Raiko Pajula kirjutas IR Globalile artikli Danske panga rahapesu juhtumist


Danske bank money laundering

This article aims to give a short overview of the terms and state of the money laundering legislation in Estonia and the Estonian Financial Supervisory Agencies actions.

The Republic of Estonia joined the European Union in 2004. The process took ten years and involved implementing all necessary regulations the European Union set forth. One of those regulations was the Directive (EU) 2015/849 of the European Parliament, which regulates money laundering prevention acts. The act was implemented in the Estonian national legislation as Money Laundering and Terrorist Financing Prevention Act.

With the recent news about the money laundering scheme conducted through Estonia by Danske Bank Estonian branch, the shock came to all parties except the Estonian Financial Supervisory Agency, who conducted a thorough analysis in 2014 on the money laundering prevention measures used by Danske Bank Estonian branch and found major gaps in the banks systems. These gaps included major insufficiencies in the know-your-clientprinciple and due diligence measures. They notified the Danske Bank supervisory board of such inconsistencies and sent the information to the Danish Financial Supervisory Agency.

The international investigation started only after other major banks refused to continue their cooperation and journalists started writing articles about the suspicious activities in the Danske Bank accounts. A law office in Denmark published their results on the money laundering scheme conducted through Danske Bank Estonian branch and has received a lot of criticism by the international community, the Estonian Financial Supervisory Agency has stated multiple times, that they have warned Danske Bank’s supervisory board and the Danish Financial Supervisory Agency about the problems at hand.

By now, the investigation has drawn a lot of attention form the media, a lot of other Estonian banks have started limiting the number of e-resident bank accounts. Closing them upright, when the account holders are unable to provide sufficient evidence that would suffice the requirements from the Estonian Money Laundering and Terrorist Financing Prevention Act. The clients’ fear of losing their bank accounts and thus their opportunities to run a company in Estonia has made a lot of e-residents find alternative measures, such as company transfer to other European countries. Even though this situation might frighten many entrepreneurs, Turnstone Law office has continuously been successful in helping our international clients with opening up necessary bank accounts.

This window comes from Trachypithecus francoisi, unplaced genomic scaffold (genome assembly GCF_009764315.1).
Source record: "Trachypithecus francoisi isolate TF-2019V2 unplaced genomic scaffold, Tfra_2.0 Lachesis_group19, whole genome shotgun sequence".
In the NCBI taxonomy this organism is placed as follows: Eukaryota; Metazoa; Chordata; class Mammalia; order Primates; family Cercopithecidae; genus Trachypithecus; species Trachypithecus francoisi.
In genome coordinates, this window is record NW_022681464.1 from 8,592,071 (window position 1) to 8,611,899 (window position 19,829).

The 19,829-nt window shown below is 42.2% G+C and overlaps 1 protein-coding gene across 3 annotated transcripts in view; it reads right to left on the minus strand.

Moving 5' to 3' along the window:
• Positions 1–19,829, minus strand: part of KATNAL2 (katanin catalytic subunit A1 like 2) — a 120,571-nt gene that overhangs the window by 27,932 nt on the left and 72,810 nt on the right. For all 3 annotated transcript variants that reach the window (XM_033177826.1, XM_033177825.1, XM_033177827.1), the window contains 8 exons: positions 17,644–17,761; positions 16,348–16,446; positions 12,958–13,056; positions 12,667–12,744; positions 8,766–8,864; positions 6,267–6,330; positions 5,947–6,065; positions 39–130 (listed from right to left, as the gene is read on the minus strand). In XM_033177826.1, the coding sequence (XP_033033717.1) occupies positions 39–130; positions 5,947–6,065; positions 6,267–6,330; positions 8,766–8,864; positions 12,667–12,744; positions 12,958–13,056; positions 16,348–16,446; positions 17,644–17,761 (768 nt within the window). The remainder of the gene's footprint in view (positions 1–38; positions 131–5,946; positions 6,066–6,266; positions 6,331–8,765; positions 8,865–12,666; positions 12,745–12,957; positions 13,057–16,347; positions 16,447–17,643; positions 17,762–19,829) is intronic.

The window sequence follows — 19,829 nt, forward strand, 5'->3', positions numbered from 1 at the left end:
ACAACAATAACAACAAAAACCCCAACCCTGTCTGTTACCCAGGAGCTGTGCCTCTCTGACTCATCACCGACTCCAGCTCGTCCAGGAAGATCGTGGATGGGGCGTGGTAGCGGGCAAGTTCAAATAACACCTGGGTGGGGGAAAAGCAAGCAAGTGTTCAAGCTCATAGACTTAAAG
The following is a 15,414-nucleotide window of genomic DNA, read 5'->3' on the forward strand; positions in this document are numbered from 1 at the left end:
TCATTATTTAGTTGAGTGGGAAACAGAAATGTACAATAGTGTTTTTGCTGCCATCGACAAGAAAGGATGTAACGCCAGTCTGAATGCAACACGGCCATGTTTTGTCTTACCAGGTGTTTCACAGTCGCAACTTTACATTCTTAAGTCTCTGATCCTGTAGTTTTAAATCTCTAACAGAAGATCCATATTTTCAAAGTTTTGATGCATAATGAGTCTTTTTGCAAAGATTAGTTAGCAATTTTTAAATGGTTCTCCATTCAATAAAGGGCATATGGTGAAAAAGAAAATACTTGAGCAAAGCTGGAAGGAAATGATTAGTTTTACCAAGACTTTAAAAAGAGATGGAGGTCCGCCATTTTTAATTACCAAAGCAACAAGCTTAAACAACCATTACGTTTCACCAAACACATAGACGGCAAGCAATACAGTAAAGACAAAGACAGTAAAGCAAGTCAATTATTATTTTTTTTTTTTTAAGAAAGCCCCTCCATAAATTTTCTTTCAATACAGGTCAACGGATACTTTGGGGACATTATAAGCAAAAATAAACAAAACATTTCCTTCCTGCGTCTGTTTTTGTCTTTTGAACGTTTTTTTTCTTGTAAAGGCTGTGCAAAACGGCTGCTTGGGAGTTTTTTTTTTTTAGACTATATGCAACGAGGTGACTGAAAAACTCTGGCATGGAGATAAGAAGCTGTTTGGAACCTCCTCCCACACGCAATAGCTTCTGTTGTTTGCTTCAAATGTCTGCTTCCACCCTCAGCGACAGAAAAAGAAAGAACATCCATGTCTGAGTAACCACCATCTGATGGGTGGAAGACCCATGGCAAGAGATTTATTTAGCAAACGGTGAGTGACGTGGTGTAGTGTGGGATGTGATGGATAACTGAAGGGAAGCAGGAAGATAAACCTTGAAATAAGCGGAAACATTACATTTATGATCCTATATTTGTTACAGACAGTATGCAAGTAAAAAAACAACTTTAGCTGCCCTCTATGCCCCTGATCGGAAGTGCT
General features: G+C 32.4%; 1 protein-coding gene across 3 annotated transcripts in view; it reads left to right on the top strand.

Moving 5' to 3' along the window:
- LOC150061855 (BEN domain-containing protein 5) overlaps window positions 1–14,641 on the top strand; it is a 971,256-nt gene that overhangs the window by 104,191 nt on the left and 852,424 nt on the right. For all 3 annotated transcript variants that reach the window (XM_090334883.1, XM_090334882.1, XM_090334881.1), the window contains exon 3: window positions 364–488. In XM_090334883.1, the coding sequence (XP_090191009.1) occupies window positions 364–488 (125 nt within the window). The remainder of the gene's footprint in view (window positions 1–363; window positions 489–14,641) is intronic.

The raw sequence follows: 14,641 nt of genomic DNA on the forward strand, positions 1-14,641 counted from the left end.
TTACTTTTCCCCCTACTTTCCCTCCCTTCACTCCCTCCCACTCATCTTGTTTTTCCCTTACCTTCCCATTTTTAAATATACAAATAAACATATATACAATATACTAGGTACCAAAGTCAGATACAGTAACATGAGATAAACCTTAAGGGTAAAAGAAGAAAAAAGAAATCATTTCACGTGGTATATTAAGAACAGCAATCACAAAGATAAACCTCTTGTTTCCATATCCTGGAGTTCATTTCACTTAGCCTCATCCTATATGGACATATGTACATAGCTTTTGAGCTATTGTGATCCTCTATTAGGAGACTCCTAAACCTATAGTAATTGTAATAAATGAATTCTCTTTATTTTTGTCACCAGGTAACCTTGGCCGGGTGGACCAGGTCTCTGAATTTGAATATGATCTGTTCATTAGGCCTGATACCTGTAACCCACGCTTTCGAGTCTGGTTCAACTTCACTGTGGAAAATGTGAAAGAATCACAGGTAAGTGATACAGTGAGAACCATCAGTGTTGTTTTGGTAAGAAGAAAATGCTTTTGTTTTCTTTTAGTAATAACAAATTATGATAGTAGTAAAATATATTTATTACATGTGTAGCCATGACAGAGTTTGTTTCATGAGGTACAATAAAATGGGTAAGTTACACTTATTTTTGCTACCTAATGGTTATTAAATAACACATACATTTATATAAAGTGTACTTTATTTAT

The Estonian Financial Supervisory Agency has shown that they will use their powers to the extent given to them. In 2018 they took away Versobank banking license, referring to the lack of money laundering countermeasures and suspicious activities conducted through their accounts.

The Danske Bank money laundering investigation has not been concluded and new updates come every week, it is certain that the Estonian government has taken the matter very seriously. While the European Union directive regulating money laundering and terrorism financing act has been implemented a long time ago, the Estonian government has decided to reevaluate and strict the legislation due to the nature of the investigation.

The Estonian government and all credit institutions that fall in the scope of the Estonian regulations monitor and enforce the current Money Laundering and Terrorist Financing Prevention Act.  Reevaluating their risk assessments and due diligence measures and holding in high priority their willingness to counter all money laundering prevention measures. This means, that all credit institutions in Estonia have made an effort to stay on top of the money laundering prevention measures. To this, the Estonian Financial Supervisory Agency has published a manual, that will help credit institutions tackle money laundering situations and highlight the necessary key factors they have to focus their attention.

The International Center for Asset Recovery has rated Estonia as number 2 on the list of risk scoring. The higher the number, the lower the risk of money laundering actions in that country. Estonia, being number two shows that the Danske Bank money laundering situation is the exception. Although all news refer to it as a Danske Bank Estonian branch money laundering, it is vital to highlight that the Estonian Financial Supervisory Agency informed their counterparts in Denmark long time ago about the suspicious activities conducted in the Danske Bank Estonian branch.


Raiko Pajula




Law Office Turnstone